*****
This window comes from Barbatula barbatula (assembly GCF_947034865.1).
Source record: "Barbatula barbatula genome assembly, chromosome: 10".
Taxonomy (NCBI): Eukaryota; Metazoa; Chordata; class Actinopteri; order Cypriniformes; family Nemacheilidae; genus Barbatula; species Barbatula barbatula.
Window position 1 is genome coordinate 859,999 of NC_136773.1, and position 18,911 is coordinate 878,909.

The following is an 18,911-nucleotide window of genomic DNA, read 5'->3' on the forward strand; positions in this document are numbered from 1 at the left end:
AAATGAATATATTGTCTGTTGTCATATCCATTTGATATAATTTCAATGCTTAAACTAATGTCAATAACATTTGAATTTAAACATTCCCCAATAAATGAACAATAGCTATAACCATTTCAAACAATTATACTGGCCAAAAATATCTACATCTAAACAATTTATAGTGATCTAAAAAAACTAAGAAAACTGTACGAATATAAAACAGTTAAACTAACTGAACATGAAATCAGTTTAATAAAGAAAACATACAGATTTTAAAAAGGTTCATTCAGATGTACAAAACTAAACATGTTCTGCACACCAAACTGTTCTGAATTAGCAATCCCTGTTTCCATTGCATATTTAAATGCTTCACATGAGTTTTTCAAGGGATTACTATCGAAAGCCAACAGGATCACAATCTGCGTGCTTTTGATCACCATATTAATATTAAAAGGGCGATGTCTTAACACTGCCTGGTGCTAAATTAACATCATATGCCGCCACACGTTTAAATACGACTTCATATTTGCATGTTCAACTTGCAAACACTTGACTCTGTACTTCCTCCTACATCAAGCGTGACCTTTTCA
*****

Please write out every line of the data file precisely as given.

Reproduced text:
This window comes from Barbatula barbatula (assembly GCF_947034865.1).
Source record: "Barbatula barbatula genome assembly, chromosome: 10".
Taxonomy (NCBI): Eukaryota; Metazoa; Chordata; class Actinopteri; order Cypriniformes; family Nemacheilidae; genus Barbatula; species Barbatula barbatula.
Window position 1 is genome coordinate 859,999 of NC_136773.1, and position 18,911 is coordinate 878,909.

The following is an 18,911-nucleotide window of genomic DNA, read 5'->3' on the forward strand; positions in this document are numbered from 1 at the left end:
AAATGAATATATTGTCTGTTGTCATATCCATTTGATATAATTTCAATGCTTAAACTAATGTCAATAACATTTGAATTTAAACATTCCCCAATAAATGAACAATAGCTATAACCATTTCAAACAATTATACTGGCCAAAAATATCTACATCTAAACAATTTATAGTGATCTAAAAAAACTAAGAAAACTGTACGAATATAAAACAGTTAAACTAACTGAACATGAAATCAGTTTAATAAAGAAAACATACAGATTTTAAAAAGGTTCATTCAGATGTACAAAACTAAACATGTTCTGCACACCAAACTGTTCTGAATTAGCAATCCCTGTTTCCATTGCATATTTAAATGCTTCACATGAGTTTTTCAAGGGATTACTATCGAAAGCCAACAGGATCACAATCTGCGTGCTTTTGATCACCATATTAATATTAAAAGGGCGATGTCTTAACACTGCCTGGTGCTAAATTAACATCATATGCCGCCACACGTTTAAATACGACTTCATATTTGCATGTTCAACTTGCAAACACTTGACTCTGTACTTCCTCCTACATCAAGCGTGACCTTTTCA